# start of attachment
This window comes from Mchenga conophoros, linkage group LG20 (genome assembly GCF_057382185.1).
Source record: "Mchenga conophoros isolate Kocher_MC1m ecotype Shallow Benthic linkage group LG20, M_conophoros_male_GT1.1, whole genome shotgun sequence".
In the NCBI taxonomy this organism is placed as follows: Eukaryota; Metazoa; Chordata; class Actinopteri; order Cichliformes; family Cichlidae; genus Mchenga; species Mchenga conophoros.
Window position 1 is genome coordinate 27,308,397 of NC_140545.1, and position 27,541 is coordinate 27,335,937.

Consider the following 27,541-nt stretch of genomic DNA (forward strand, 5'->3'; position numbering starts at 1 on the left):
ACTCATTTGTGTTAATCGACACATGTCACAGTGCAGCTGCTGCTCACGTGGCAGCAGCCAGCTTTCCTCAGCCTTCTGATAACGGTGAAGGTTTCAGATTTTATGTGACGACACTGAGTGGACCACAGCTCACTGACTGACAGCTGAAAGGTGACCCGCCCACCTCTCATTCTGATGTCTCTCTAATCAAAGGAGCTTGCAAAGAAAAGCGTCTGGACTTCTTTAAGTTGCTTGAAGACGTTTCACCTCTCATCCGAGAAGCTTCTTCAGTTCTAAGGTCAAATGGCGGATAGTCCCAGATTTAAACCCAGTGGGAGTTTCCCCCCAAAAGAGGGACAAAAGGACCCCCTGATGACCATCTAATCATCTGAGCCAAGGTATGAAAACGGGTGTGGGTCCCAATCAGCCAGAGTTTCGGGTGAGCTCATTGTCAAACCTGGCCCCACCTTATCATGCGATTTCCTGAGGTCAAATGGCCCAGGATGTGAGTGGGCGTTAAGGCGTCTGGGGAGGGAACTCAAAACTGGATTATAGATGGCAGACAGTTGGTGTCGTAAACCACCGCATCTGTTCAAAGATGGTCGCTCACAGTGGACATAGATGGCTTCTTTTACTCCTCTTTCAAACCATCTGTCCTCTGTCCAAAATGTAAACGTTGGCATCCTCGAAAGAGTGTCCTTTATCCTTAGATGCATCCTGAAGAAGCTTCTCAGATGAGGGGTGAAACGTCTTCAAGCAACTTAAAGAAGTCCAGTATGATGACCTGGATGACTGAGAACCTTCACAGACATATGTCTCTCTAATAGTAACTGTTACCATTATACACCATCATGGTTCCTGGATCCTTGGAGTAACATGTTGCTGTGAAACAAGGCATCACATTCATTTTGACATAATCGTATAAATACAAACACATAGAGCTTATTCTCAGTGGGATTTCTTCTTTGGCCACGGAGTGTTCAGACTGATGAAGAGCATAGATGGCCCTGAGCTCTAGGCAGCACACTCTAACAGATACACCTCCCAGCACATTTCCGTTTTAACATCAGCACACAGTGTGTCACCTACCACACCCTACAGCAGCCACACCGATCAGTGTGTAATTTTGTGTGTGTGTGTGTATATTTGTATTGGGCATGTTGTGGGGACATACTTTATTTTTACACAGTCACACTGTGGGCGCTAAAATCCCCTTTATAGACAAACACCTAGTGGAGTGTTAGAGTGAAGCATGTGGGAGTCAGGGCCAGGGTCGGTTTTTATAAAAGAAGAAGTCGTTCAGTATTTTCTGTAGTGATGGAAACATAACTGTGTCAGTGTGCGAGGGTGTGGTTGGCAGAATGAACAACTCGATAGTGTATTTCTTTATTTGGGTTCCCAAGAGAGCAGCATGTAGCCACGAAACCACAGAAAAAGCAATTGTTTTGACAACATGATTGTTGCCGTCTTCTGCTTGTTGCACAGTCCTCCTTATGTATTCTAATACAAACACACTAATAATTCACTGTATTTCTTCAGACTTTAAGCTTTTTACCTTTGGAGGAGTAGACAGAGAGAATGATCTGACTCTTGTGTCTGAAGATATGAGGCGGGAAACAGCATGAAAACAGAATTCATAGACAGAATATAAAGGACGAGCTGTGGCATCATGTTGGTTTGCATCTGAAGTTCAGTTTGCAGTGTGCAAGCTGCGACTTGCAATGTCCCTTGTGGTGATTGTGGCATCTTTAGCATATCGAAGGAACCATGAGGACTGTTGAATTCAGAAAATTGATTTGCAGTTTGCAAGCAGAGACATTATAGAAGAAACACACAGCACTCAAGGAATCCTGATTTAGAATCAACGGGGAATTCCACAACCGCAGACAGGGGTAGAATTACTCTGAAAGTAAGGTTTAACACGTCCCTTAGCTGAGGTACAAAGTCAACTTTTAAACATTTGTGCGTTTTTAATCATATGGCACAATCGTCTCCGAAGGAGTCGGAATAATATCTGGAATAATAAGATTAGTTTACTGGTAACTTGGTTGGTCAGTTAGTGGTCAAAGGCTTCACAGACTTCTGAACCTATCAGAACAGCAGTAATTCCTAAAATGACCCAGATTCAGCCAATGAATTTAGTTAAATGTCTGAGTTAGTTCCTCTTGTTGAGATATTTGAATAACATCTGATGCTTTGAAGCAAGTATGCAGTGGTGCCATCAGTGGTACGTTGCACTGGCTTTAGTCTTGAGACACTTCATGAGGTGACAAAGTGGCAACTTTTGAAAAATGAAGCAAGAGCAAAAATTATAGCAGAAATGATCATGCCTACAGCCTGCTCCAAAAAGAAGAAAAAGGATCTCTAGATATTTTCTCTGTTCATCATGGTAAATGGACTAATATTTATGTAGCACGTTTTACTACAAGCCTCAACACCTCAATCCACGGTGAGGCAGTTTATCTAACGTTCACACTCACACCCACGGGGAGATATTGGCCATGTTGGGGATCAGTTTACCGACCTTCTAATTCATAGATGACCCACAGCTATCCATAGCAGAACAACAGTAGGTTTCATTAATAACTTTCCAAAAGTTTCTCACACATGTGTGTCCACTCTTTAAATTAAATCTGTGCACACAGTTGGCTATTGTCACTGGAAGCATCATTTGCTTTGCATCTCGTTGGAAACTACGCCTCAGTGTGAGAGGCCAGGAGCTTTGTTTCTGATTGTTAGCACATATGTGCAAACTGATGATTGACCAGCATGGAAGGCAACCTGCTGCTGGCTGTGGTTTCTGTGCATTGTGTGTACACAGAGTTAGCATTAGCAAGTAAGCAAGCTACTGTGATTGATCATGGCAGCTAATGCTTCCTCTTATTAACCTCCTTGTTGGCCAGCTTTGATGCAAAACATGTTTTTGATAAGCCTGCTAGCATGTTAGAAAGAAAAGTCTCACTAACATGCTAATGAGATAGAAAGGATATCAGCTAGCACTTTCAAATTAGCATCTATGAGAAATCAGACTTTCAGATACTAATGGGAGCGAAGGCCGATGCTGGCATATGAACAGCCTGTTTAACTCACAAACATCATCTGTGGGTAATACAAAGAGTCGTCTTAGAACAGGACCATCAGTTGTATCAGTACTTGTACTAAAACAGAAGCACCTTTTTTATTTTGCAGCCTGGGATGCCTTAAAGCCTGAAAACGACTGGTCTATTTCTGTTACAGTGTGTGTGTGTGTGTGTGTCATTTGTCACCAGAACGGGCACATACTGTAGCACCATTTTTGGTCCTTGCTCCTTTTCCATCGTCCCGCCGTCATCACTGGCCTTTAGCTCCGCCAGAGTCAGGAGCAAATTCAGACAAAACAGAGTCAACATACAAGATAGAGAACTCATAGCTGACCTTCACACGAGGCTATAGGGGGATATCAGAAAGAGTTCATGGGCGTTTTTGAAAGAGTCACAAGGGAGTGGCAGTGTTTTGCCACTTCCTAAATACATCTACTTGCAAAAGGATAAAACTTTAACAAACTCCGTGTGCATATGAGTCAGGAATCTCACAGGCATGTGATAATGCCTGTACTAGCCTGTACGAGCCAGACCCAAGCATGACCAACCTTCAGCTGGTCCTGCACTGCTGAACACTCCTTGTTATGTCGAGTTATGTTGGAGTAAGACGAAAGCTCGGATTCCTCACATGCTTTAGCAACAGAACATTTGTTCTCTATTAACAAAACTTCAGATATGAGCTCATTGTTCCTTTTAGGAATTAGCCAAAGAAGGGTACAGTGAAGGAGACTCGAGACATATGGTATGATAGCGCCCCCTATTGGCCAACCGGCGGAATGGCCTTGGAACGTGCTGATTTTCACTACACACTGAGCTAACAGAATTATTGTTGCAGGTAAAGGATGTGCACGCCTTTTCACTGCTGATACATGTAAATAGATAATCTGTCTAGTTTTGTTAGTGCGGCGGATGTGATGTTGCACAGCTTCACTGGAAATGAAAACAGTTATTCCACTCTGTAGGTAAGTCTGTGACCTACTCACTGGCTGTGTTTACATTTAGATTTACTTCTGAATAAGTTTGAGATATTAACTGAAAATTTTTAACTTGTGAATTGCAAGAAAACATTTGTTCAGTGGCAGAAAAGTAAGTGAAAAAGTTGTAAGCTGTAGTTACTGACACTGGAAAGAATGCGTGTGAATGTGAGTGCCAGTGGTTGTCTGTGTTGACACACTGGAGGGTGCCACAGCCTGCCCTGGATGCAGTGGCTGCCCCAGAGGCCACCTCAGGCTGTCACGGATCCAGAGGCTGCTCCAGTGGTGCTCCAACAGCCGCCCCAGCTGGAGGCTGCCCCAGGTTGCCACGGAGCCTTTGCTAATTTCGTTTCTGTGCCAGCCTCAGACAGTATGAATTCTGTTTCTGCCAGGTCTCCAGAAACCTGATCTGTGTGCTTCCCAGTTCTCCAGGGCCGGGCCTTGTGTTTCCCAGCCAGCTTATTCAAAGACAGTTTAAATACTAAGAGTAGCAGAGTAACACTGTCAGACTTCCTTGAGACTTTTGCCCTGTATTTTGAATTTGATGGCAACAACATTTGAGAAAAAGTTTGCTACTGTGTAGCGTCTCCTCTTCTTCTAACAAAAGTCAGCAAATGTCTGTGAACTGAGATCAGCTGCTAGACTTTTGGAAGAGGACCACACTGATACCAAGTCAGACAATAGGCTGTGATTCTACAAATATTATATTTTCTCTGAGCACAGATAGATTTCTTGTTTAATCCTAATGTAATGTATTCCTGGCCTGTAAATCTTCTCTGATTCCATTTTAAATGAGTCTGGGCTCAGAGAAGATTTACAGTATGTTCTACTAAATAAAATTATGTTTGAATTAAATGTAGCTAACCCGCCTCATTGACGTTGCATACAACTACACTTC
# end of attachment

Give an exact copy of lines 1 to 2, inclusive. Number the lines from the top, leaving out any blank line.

This window comes from Mchenga conophoros, linkage group LG20 (genome assembly GCF_057382185.1).
Source record: "Mchenga conophoros isolate Kocher_MC1m ecotype Shallow Benthic linkage group LG20, M_conophoros_male_GT1.1, whole genome shotgun sequence".